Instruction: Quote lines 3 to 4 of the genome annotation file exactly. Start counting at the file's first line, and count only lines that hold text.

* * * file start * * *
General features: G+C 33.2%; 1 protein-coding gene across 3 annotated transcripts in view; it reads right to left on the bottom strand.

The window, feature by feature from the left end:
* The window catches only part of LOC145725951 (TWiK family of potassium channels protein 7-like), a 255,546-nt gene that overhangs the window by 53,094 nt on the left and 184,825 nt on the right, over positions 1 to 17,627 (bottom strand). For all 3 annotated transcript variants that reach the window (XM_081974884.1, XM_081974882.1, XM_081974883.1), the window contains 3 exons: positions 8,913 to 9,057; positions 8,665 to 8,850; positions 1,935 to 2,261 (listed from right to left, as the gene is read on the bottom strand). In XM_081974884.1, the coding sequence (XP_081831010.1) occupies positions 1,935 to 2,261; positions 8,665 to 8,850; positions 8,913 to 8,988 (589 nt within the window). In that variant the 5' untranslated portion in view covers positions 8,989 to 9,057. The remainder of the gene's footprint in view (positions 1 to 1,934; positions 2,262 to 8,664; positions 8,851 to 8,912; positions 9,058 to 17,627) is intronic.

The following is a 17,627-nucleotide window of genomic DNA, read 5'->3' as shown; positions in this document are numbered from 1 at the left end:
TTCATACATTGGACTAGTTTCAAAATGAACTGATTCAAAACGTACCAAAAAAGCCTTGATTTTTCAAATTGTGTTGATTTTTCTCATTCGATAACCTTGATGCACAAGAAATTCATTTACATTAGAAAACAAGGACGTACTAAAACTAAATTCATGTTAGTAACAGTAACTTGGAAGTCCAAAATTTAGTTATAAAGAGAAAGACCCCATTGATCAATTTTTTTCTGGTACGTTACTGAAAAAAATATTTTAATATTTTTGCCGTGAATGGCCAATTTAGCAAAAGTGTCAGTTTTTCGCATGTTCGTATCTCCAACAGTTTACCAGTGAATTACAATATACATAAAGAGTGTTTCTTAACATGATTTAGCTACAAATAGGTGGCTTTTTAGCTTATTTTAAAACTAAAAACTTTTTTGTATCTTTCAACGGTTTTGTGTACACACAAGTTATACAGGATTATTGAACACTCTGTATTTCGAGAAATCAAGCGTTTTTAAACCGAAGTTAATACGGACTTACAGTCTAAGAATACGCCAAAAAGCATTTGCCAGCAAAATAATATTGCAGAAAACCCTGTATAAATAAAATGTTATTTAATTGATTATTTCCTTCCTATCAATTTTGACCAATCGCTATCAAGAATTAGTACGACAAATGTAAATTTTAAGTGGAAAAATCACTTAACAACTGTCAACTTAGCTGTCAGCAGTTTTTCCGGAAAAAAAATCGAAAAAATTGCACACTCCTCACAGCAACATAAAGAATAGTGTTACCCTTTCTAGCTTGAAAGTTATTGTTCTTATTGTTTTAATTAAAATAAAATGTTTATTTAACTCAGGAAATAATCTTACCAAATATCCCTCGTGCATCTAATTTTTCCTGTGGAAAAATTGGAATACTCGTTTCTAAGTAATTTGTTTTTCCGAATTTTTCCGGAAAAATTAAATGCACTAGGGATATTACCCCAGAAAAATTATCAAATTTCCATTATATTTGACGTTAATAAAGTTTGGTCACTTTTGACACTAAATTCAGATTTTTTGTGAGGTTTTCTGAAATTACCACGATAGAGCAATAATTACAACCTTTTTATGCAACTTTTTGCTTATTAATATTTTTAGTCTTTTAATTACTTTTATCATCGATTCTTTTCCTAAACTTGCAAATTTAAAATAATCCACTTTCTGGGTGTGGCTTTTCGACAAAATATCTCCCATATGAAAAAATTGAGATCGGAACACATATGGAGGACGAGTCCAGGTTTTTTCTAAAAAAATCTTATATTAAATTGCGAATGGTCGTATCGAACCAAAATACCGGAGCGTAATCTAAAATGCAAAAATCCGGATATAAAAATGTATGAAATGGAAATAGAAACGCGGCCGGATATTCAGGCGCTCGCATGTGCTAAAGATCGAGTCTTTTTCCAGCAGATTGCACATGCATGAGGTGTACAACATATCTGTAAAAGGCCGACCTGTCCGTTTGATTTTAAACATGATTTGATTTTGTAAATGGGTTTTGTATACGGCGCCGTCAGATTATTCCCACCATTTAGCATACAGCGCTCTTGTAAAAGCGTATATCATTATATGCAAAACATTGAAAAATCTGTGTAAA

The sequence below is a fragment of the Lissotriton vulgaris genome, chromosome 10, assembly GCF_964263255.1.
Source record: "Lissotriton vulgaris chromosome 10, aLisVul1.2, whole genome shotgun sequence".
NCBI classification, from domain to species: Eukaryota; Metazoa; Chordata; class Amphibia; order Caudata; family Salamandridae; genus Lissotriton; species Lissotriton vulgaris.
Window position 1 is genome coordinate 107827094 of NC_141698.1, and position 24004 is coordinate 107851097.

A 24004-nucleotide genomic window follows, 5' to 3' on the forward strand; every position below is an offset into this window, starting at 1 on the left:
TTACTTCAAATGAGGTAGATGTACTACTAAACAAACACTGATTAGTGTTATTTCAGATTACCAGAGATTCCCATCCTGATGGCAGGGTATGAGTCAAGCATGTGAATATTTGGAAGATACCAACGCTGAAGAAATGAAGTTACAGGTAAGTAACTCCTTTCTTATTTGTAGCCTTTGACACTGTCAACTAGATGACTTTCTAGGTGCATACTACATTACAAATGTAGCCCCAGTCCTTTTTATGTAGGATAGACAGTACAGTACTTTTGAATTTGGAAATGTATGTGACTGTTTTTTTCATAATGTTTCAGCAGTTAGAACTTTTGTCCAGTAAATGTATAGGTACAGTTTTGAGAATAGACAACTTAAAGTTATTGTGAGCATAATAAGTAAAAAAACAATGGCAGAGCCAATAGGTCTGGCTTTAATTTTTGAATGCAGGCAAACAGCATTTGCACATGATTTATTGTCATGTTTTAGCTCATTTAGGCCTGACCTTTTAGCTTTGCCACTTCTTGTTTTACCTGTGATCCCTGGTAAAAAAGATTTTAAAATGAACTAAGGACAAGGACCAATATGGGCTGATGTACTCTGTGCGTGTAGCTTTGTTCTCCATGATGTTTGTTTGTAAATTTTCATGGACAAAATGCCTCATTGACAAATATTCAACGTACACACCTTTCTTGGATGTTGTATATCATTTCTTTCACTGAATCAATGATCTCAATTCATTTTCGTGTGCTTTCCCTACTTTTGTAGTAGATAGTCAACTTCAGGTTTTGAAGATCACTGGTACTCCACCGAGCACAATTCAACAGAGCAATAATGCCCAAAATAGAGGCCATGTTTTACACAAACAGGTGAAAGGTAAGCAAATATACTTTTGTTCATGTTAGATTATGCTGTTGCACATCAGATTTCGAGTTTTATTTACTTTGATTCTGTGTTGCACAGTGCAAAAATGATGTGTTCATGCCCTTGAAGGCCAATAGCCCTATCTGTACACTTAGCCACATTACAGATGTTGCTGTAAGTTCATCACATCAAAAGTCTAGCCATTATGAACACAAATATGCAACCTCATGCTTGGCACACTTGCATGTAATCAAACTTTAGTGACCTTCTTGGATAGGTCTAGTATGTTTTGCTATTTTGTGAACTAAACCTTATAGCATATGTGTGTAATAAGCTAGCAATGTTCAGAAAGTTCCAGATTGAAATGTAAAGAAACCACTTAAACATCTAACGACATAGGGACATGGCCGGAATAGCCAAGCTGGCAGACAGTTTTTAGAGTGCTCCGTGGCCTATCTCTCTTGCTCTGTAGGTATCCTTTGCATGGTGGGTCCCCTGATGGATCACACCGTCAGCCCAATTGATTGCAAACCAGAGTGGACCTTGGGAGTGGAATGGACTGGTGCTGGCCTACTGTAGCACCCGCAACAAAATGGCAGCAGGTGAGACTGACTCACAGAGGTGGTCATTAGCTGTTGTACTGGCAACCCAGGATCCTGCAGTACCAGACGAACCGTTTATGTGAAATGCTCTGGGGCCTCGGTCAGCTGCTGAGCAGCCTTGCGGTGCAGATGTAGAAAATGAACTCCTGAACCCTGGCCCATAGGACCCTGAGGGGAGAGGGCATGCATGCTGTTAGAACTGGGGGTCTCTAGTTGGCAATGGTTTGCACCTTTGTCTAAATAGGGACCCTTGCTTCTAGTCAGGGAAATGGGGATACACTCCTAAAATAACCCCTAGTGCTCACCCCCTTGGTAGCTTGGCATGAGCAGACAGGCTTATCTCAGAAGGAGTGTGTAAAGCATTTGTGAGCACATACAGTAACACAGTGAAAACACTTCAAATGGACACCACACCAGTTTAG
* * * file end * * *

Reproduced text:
* The window catches only part of LOC145725951 (TWiK family of potassium channels protein 7-like), a 255,546-nt gene that overhangs the window by 53,094 nt on the left and 184,825 nt on the right, over positions 1 to 17,627 (bottom strand). For all 3 annotated transcript variants that reach the window (XM_081974884.1, XM_081974882.1, XM_081974883.1), the window contains 3 exons: positions 8,913 to 9,057; positions 8,665 to 8,850; positions 1,935 to 2,261 (listed from right to left, as the gene is read on the bottom strand). In XM_081974884.1, the coding sequence (XP_081831010.1) occupies positions 1,935 to 2,261; positions 8,665 to 8,850; positions 8,913 to 8,988 (589 nt within the window). In that variant the 5' untranslated portion in view covers positions 8,989 to 9,057. The remainder of the gene's footprint in view (positions 1 to 1,934; positions 2,262 to 8,664; positions 8,851 to 8,912; positions 9,058 to 17,627) is intronic.

The following is a 17,627-nucleotide window of genomic DNA, read 5'->3' as shown; positions in this document are numbered from 1 at the left end: